In this longitudinal, prospective analysis of exacerbations in the Subpopulations and Intermediate Outcome Measures in COPD Study (SPIROMICS) cohort, we analysed patients aged 40-80 years with COPD for whom 3 years of prospective data were available, identified through various means including care at academic and non-academic medical centres, word of mouth, and existing patient registries. Participants were enrolled in the study between Nov 12, 2010, and July 31, 2015. We classified patients according to yearly exacerbation frequency: no exacerbations in any year; one exacerbation in every year during 3 years of follow-up; and those with inconsistent exacerbations (individuals who had both years with exacerbations and years without during the 3 years of follow-up). Participants were characterised by the Global Initiative for Chronic Obstructive Lung Disease (GOLD) spirometric category (1-4) on the basis of post-bronchodilator FEV1. Stepwise logistic regression was used to compare factors associated with one or more acute exacerbations of COPD every year for 3 years versus no exacerbations in the same timeframe. Additionally, a stepwise zero-inflated negative binomial model was used to assess predictors of exacerbation count during follow-up in all patients with available data. Baseline symptom burden was assessed with the COPD assessment test. This trial is registered with ClinicalTrials.gov, number NCT01969344.
2981 patients were enrolled during the study. 1843 patients had COPD, of which 1105 patients had 3 years of complete, prospective follow-up data. 538 (49%) of 1105 patients had at least one acute exacerbation during the 3 years of follow-up, whereas 567 (51%) had none. 82 (7%) of 1105 patients had at least one acute exacerbation each year, whereas only 23 (2%) had two or more acute exacerbations in each year. An inconsistent pattern (both years with and without acute exacerbations) was common (456 [41%] of the group), particularly among GOLD stages 3 and 4 patients (256 [56%] of 456). In logistic regression, consistent acute exacerbations (≥1 event per year for 3 years) were associated with higher baseline symptom burden, previous exacerbations, greater evidence of small airway abnormality on CT, lower interleukin-15 concentrations, and higher interleukin-8 concentrations, than were no acute exacerbations.
Although acute exacerbations are common, the exacerbation status of most individuals varies markedly from year to year. Among patients who had any acute exacerbation over 3 years, very few repeatedly had two or more events per year. In addition to symptoms and history of exacerbations in the year before study enrolment, we identified several novel biomarkers associated with consistent exacerbations, including CT-defined small airway abnormality, and interleukin-15 and interleukin-8 concentrations.
National Institutes of Health, and National Heart, Lung, and Blood Institute.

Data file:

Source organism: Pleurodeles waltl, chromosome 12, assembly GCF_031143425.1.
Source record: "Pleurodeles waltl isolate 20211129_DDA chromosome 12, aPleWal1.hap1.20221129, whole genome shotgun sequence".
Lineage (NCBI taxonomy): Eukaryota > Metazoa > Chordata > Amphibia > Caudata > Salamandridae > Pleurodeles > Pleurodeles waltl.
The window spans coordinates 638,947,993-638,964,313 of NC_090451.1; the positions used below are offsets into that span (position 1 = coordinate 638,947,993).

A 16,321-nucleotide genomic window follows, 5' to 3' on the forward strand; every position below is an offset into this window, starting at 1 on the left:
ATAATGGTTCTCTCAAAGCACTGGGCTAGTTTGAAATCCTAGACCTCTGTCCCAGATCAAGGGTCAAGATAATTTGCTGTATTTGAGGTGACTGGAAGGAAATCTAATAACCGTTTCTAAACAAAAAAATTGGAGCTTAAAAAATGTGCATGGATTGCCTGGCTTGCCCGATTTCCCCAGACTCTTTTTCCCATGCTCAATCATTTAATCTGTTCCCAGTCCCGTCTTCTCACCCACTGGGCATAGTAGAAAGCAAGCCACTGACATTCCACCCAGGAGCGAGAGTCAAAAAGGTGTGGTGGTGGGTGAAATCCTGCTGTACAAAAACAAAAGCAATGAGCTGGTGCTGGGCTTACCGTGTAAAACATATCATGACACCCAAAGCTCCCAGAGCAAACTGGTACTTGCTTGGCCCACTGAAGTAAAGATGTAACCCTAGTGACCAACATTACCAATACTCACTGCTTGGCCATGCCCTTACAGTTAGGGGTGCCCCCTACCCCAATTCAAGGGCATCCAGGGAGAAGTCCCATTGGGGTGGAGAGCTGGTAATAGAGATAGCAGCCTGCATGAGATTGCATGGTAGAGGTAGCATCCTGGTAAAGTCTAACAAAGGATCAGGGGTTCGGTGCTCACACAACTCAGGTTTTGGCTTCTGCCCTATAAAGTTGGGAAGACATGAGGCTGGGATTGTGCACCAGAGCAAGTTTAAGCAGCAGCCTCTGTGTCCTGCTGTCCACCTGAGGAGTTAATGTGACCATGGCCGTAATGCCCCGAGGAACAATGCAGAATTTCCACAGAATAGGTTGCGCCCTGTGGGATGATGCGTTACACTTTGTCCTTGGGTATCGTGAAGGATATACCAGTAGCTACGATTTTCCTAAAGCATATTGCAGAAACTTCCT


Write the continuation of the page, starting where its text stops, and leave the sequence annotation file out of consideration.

The SPIROMICS investigators found that CT-defined small airway disease (assessed by the degree of air trapping) was associated with “consistent acute exacerbators” (defined as at least 1 acute exacerbation per year) during 3 years of prospective follow-up. The forced expiratory volume in 1 second (FEV1) percentage predicted was associated with exacerbation rate in univariate analysis but it was not significant in multivariate analysis. The investigators primary target group for the study was the “frequent exacerbator” group (≥ 2 exacerbations/year) but they actually found only about 2% of the individuals studied fit this criterion. As such, they were not able to find any correlations for this particular group. The significance of this finding is open to interpretation. The SPIROMICS cohort was recruited from academic centers and non-academic medical centers between 2010 and 2015. It would be interesting to know how many of the patients recruited for SPIROMICS were from the centers where these investigators are based. If so, this patient population may not be representative of the general COPD population in terms of their access to expert care. While they found no difference in exacerbation frequency between different types of centers over this period of time, many patients with severe to very severe COPD (Global initiative for chronic Obstructive Lung Disease [GOLD] stages III and IV1) would have presumably been on, or were put on, inhaled corticosteroids, long-acting beta2-agonists and/or long-acting muscarinic antagonists during the study. While it was a prospective observational study it appears that they did not control or track patient use of maintenance medications. The early GOLD guidelines recommendations are based on the presumption that patients are maintenance therapy naïve. This low prevalence number for frequent exacerbators may actually be a testament to the impact current standard therapies have in their ability to reduce exacerbations. While it is challenging to track the medications of this cohort over time it would have been interesting to see what maintenance therapies these patients were on over the 3- year period. It could further inform what should be the future therapeutic goals and outcomes to assess in patients on maintenance therapies.